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#5) On February 13, 2009 at 9:43 AM, saunafool (98.81) wrote:

I'm going out on a limb here. Tax cuts won't stimulate the economy at all from where we are.

When Kennedy cut taxes, top marginal rates were 90%. When Reagan cut taxes, top marginal rates were 75%. I can see where cutting the top rates from punitive levels might encourage business formation and other beneficial economic activity. After that, unless you are talking about cutting everyone's rate by 50%, I don't think it does much good. I think the data is flawed by falsely attributing the growth in the 80's to tax cuts.

I'd argue that Volcker hiking rates to kill inflation was the biggest reason behind the economic growth of the 80's. Reagan inhereted falling interest rates for his entire term.

The fed fund rate fell from 19% in January 1981 when Reagan took office to 9% in January 1989 when he left office. Cutting interest rates by 10% surely added more juice to the economy than the tax cuts.

Yet, all we hear about is how Reagan inherited an economy that was bogged down by lousy economic policy by Carter (who endured interest rates rising from 4.6% in 1977 to 19% in 1981) and how tax cuts and tax cuts alone were responsible for the "economic miracle" which followed.

I'll tell you what. Put interest rates at 19% when I start my presidency and let me cut rates for 8 years and I'll have a great economy. I don't care what the tax rates are.

Most importantly, in the current situation, it doesn't matter what you do with tax rates (to the degree of $1000 here or there) because people are going to save the money. Spending is contracting. After decades of living on credit, Americans are returning to a net positive savings rate. There is no reversing this trend, and in fact, this is a good thing because only when people have real money will the economy be able to grow again.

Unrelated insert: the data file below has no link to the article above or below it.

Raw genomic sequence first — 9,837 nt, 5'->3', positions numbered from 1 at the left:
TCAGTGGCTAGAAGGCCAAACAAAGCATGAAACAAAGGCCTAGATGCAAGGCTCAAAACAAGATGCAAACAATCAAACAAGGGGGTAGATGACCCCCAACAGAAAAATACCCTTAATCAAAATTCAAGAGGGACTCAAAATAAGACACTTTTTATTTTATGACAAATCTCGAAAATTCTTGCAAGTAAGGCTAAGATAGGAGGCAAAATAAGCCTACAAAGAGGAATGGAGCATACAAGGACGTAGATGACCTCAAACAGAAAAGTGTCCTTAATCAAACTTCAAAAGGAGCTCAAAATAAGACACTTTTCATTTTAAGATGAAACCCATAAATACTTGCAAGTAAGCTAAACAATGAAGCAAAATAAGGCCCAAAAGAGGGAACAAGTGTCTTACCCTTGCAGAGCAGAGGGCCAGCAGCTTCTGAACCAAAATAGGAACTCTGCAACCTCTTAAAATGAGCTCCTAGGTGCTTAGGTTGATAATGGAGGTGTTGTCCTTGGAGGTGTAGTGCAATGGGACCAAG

Therefore, the Keynesian moment. The best stimulus right now will be the government spending on infrastructure, education, health care, energy, and research. Everything else is pushing on a string.

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#6) On February 13, 2009 at 10:28 AM, GNUBEE (28.48) wrote:

Deej,

I agree there will be more saving, but to segregate and save that $20 each week takes work. And we all know the masses will probably not adhere to a savings regimen like that.

I think the Govt. was right in their execution, and that the money will be more likely spent, then saved.

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#7) On February 13, 2009 at 6:39 PM, TMFEldrehad (99.99) wrote:

Conventional wisdom amongst many economists, including an non-professional followers of the dismal science such as myself, is that one-time tax payments are much more likely to be saved than spent.  This is certainly what happened last year when the government mailed out lump sum stimulus checks to Americans.

I've never really understood this line of reasoning.  While on its face it makes some intuitive sense, what generally happens if a person puts his or her lump-sum payment in the bank and saves it?

Under normal circumstances the bank then loans that money out to someone else (or more than that amount in our fractional reserve system) - who then turns around and spends it.

Granted, today lending has slowed significantly, so today you may have a point.  Generally, though, under more 'normal' cirucumstances, unless the saver stuffs the money under his or her mattress, the money is still going to be spent by someone in the economy.

Of course I could be completely wrong. :-)

-Russell (a.k.a. TMFEldrehad)